The Wild's folk/punk hits on all cylinders

December 19, 2011

The Wild‘s A Collection espouses a consistent lifestyle to go along with their well-developed aesthetic. The band’s poignant, well-written lyrics are almost exclusively about community, friendships, relationships, social change, anti-materialism, anti-authoritarianism and self-determination. It’s more American than America right now, if we’re being honest; it’s also a profound declaration of solidarity with historical and modern populist mentality. The lyrical clarity is one of the most attractive elements of the album.

The dual vocalists deliver in clear, unaffected timbre: both Witt (tenor) and Dianna (alto) sing in comfortable ranges that add yet another easily accessible element to the sound. They sing over folk/punk that splits evenly over the folk and punk influences: there’s the charge and rattle of pop-punk, as well as the vocal-centric arrangements and melody focus of folk. This creates an infectious blend that incorporates the best of both worlds. “Let Me Sing You a Song” and “Mudlines” will stick in your head and loosen your feet. Thrashing your voice by yelling along at the top of your lungs is totally bonus.

The release, a collection of EPs and some live tracks, is incredibly consistent. The high points are high, and the low points are, well, high. There’s not a song that goes clunk, and that’s exciting. If you’re into folk/punk, you’ll love A Collection; if you’re not, this might be the band that gives you an exception to the rule (or even converts you). Here’s to The Wild.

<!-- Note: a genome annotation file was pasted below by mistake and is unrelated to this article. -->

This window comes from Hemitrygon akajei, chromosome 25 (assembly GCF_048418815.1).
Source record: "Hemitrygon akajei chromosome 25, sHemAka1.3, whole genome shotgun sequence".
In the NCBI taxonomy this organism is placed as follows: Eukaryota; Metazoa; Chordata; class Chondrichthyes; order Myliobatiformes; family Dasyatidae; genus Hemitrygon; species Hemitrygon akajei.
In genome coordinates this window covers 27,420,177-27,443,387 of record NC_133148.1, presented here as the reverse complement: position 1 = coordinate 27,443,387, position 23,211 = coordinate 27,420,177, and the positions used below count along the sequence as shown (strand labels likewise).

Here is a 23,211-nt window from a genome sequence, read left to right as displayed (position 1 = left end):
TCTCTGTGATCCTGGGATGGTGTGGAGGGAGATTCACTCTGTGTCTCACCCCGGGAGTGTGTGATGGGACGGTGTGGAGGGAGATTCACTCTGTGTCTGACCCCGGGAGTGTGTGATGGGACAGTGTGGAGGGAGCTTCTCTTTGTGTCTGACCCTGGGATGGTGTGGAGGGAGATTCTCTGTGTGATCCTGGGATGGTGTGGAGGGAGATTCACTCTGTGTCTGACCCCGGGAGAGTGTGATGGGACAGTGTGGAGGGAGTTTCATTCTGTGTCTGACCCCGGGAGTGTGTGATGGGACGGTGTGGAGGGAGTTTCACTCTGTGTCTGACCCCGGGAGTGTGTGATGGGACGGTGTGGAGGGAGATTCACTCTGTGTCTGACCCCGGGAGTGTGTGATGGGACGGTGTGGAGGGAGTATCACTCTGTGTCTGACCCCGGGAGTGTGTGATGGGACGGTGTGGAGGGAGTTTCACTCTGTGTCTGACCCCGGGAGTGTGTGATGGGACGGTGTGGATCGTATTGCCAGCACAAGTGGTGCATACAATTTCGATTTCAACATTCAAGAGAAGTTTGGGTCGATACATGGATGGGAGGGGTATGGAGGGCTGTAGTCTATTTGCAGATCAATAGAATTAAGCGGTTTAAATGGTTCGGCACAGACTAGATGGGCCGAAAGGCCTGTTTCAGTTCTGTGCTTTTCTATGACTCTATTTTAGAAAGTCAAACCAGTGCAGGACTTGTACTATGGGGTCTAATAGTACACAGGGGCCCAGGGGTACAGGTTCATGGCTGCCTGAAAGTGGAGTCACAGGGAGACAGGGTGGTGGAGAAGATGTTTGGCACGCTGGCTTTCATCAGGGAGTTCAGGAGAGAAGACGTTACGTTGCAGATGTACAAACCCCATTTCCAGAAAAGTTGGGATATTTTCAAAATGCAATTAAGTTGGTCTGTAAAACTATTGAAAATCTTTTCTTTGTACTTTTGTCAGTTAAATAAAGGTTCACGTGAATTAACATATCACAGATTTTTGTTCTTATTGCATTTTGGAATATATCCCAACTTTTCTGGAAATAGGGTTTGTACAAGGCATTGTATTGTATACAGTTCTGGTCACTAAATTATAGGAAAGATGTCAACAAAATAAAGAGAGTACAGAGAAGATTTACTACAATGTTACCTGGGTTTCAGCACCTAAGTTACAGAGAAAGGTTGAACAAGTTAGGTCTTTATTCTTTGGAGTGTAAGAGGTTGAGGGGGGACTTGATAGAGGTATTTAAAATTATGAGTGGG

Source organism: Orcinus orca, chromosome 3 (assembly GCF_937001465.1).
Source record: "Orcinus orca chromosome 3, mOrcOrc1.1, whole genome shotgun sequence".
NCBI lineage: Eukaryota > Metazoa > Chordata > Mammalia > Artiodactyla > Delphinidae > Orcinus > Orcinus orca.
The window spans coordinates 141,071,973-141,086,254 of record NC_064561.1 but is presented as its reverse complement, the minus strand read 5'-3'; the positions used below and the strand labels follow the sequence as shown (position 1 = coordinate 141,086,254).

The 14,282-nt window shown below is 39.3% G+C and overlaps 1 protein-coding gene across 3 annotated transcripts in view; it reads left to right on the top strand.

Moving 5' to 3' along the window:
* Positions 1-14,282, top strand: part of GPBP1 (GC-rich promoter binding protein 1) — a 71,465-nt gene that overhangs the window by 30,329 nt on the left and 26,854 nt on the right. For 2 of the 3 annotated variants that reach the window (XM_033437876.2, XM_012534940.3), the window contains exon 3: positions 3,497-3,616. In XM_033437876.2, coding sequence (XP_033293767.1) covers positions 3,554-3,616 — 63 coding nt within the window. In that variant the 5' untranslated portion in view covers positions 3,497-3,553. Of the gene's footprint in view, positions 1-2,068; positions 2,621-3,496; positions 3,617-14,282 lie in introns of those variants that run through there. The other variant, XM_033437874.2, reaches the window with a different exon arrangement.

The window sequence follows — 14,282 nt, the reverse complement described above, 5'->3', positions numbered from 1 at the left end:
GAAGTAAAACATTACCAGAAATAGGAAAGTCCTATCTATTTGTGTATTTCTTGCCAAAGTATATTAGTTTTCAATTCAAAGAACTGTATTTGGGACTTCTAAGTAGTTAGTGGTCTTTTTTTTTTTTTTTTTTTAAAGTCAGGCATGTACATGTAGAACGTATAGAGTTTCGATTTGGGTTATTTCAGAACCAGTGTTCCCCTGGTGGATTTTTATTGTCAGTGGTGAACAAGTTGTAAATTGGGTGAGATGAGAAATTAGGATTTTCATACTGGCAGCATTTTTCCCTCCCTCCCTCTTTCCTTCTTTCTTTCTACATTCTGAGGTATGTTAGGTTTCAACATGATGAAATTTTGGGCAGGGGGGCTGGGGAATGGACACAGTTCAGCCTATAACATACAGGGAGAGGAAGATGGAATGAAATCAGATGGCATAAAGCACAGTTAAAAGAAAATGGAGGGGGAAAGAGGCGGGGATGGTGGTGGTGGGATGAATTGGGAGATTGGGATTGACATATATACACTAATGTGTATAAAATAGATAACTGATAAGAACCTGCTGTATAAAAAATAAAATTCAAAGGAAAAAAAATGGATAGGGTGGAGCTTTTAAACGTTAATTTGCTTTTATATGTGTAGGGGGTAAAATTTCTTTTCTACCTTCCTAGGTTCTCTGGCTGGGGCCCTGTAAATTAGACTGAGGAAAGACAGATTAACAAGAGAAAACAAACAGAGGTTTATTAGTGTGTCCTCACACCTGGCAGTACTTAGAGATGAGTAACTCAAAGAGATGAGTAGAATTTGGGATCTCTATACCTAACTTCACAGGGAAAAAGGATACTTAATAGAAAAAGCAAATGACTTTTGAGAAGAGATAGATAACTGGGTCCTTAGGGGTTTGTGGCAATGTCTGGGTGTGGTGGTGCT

Split: The Wild / Run, Forever

October 11, 2011

Bright Eyes is not a punk band and never will be. However, if Conor Oberst had made his name playing punk, he may have sounded like either Run, Forever or The Wild. The two bands got together on a split 7″, and it’s a two-punch knockout.

The Wild’s contribution is a harmonica-laced, rattling punk tune complete with Oberst-esque raging vocals. You know, when he gets really amped up, like on that killer moment in “Old Soul Song (for the New World Order)” — you know the one. “Street Names” is that kind of moment, the whole way through.

Run, Forever’s “Silver Screens” sounds like what would have happened if “Another Traveling Song” were way louder and faster. Instead of the desperate Oberst vocals, these are the sung/spoke, didactic version. The vocal rhythms and songwriting moves are very similar to both Bright Eyes and Titus Andronicus, so that’s good for everyone involved.

Both these songs are incredibly entertaining. If you’re interested in vaguely country-esque punk, this one is worth your time. And you’ll be able to decide how much it means to you, as If You Make It is hosting the release as a pay-what-you-want download. Awesome!

*Postscript 8/15/2012: As was pointed out in the comments, I forgot that Conor Oberst was/is in rock/punk band Desaparecidos. And it does sound kind of like these two bands!

Stephen Carradini and Lisa Whealy write reviews of instrumental, folk, and singer/songwriter music. We write about those trying to make the next step in their careers and established artists.